He cited one re­cent sale of a blue-chip ir­ri­ga­tion prop­erty that had fetched $9000 per acre, and a dry­land op­er­a­tion that had come in at $4300/acre.

Mr Croft said prices in his re­gion were be­ing main­tained by com­pe­ti­tion for qual­ity land and high com­mod­ity prices, with the pri­mary prop­erty in­vest­ment be­ing driven by fam­ily-based agribusi­nesses.

He said cor­po­rate in­ter­est in land still in­flu­enced price growth, although there had been a ta­per­ing of in­ter­est over the past six months, while in­ter­est from Chi­nese agri­cul­tural com­pa­nies had ta­pered in the past 12–18 months.

This per­cep­tion was also the ex­pe­ri­ence of Dar­ryl Lang­ton, ru­ral prop­erty spe­cial­ist with Land­mark Har­courts Roma, ser­vic­ing the Mara­noa, War­rego and West­ern Downs re­gions.

He said that, par­tic­u­larly in the eastern parts of his re­gion, a be­low av­er­age win­ter was off­set by good rain­fall over the pre­ced­ing sum­mer.

Good pas­ture and wa­ter re­serves were mak­ing the re­gion at­trac­tive to buy­ers out of north­ern and cen­tral NSW and west­ern Queensland.

“It’s added buy­ers into our mar­ket­ing cam­paigns from ar­eas where we nor­mally re­ceive some in­quiry, but it’s cer­tainly in­creased the vol­ume of in­quiry,” Mr Lang­ton said.

“Our mar­ket has been in a strong up­wards cycle here since 2014, and the mar­ket con­tin­ues to gather mo­men­tum.”

Small through to large fam­ily-based agribusi­ness look­ing to ag­gre­gate with neigh­bour­ing prop­er­ties also con­tin­ued to be strong play­ers in the re­gional agri­cul­tural prop­erty mar­ket.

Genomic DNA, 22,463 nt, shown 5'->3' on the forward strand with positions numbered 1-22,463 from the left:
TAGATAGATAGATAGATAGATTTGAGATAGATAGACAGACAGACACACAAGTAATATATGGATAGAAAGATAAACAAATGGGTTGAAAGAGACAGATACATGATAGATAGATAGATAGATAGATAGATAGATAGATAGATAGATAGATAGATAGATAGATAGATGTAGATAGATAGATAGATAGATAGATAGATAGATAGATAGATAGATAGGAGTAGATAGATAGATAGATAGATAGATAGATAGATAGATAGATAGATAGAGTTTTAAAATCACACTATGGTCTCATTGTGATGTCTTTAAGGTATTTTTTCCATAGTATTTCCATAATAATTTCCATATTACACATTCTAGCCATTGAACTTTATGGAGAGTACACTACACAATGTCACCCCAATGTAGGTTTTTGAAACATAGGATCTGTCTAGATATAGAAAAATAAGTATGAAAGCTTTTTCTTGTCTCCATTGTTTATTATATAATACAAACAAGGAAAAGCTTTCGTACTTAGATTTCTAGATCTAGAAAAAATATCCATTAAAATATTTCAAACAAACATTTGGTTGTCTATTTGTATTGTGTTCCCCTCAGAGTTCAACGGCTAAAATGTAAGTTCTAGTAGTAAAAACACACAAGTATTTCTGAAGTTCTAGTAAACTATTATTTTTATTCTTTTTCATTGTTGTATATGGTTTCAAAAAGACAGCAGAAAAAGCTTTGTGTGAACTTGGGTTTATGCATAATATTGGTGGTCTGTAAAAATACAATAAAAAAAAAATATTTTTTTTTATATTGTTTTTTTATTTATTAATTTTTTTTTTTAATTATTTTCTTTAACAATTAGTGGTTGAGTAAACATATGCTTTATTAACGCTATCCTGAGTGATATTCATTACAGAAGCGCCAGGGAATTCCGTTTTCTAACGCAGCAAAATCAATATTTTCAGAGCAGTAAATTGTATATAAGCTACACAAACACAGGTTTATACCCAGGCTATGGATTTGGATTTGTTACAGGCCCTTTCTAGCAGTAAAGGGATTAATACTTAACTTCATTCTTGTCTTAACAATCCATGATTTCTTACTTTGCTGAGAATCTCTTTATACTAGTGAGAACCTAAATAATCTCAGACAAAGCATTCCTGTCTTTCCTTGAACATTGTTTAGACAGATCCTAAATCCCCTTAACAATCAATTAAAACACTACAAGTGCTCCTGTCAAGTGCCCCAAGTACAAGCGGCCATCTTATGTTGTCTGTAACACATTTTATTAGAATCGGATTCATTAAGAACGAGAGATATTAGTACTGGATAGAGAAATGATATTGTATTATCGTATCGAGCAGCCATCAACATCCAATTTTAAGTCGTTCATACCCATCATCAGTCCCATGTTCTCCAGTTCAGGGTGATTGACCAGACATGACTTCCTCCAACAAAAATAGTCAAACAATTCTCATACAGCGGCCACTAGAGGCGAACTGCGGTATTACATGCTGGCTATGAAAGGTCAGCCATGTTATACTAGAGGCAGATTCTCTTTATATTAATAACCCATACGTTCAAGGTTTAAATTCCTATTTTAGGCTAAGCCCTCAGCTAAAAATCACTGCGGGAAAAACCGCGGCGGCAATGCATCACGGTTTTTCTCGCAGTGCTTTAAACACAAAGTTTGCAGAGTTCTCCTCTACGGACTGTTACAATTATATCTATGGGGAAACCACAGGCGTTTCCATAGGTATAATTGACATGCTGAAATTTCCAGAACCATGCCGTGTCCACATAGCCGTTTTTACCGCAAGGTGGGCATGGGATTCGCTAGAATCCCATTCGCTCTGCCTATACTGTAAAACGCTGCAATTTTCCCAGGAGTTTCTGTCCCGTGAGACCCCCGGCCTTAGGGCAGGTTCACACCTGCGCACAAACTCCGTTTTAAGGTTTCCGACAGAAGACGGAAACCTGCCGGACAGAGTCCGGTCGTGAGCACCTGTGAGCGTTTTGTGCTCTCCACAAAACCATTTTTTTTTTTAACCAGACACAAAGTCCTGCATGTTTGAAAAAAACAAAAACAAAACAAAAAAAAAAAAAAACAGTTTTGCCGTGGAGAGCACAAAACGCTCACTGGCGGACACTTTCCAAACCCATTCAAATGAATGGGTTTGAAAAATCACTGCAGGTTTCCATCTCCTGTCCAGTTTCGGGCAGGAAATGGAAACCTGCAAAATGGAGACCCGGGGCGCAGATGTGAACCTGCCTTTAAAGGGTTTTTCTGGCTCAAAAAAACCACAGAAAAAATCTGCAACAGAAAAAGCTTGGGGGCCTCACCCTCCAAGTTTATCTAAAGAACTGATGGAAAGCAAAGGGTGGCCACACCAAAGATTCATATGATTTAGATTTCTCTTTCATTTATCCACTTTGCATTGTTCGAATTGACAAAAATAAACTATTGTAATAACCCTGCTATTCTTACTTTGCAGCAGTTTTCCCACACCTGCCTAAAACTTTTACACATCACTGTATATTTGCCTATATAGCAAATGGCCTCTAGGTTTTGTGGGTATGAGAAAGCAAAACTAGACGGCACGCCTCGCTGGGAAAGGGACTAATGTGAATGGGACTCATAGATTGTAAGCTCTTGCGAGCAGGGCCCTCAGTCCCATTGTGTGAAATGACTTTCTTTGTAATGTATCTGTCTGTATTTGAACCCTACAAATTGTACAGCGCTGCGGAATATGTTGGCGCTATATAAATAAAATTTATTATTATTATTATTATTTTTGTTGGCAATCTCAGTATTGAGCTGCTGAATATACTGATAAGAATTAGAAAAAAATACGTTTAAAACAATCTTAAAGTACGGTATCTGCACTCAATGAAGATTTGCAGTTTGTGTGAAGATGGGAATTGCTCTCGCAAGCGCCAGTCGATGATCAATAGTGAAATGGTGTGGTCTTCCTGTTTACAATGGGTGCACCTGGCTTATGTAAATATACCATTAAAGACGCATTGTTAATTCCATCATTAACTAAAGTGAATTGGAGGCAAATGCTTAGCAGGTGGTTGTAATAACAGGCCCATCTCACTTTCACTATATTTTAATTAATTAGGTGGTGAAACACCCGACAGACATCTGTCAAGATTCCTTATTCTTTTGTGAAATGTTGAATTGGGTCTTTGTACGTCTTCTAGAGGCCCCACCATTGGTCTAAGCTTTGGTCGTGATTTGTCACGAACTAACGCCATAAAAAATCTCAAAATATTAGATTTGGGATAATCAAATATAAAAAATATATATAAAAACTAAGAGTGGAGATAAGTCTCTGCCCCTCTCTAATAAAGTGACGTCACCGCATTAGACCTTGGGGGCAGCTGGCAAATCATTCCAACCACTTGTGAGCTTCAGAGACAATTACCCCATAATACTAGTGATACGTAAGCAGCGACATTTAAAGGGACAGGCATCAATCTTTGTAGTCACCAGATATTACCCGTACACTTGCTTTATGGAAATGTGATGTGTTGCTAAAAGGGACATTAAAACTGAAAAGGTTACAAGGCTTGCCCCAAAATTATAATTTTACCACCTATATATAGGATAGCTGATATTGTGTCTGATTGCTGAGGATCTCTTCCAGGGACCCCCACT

A mi­nor el­e­ment in the lo­cal mar­ket had been some in­vest­ment in mulga land by play­ers in the car­bon mar­ket.

The Wide Bay Bur­nett was shown in the Rabobank re­port to be in­di­cat­ing a strong up­wards trend.

Baden Lowrie, ru­ral prop­er­ties spe­cial­ist with El­ders Ru­ral Bund­aberg said a strong driver of growth in the Bund­aberg agri­cul­tural prop­erty mar­ket had been around the de­vel­op­ment of macadamia as a sig­nif­i­cantly grow­ing hor­ti­cul­tural sec­tor in the re­gion.

“The key fo­cus in the last 18 months to two years has been suit­able larger parcels of land for macadamia de­vel­op­ment,” Mr Lowrie said.

“With the lower sugar prices, there’s not too many par­ties in­ter­ested in sugar cane prop­er­ties for sugar cane pro­duc­tion, but they are look­ing at suit­able soil types, and larger scale ar­eas with ir­ri­ga­tion sup­ply for macadamias.”

He es­ti­mated that

90 per cent of sugar cane farms re­cently sold have been tran­si­tioned to macad­maia pro­duc­tion. In­vest­ment in this sec­tor was com­ing from both fam­ily and cor­po­rate agribusi­nesses.

Mr Lowrie works across an area ex­tend­ing north to Biloela and west to Eidsvold, and saw a sim­i­lar pat­tern to other ru­ral prop­erty spe­cial­ists in terms of in­vest­ment in graz­ing prop­er­ties, with com­pe­ti­tion strong for qual­ity pas­ture land with wa­ter, as peo­ple looked to cre­ate ad­di­tional or re­gion­ally di­verse graz­ing op­tions.

RE­PORT OUT­LOOK

RABOBANK re­port au­thor Wes Le­froy said na­tion­ally, growth in land prices would likely weaken.

“Look­ing for­ward, we do ex­pect the tail­winds from macro-eco­nomic fun­da­men­tals that have sup­ported the growth of land prices to weaken,” Mr Le­froy said.

“The cost of fund­ing for banks is ex­pected to rise so this would de­crease the rel­a­tive bor­row­ing ca­pac­ity for farm­ers.

“In ad­di­tion, a fall in pro­duc­tion across some ma­jor agri­cul­tural com­modi­ties, fol­low­ing a num­ber of high-pro­duc­tion years, will im­pact op­er­at­ing profits, par­tic­u­larly with the cur­rent dry con­di­tions in eastern Aus­tralia.”

The im­pact of trade ten­sions be­tween China and the US was also a po­ten­tial “down­side risk” for the agri­cul­tural land mar­ket out­look.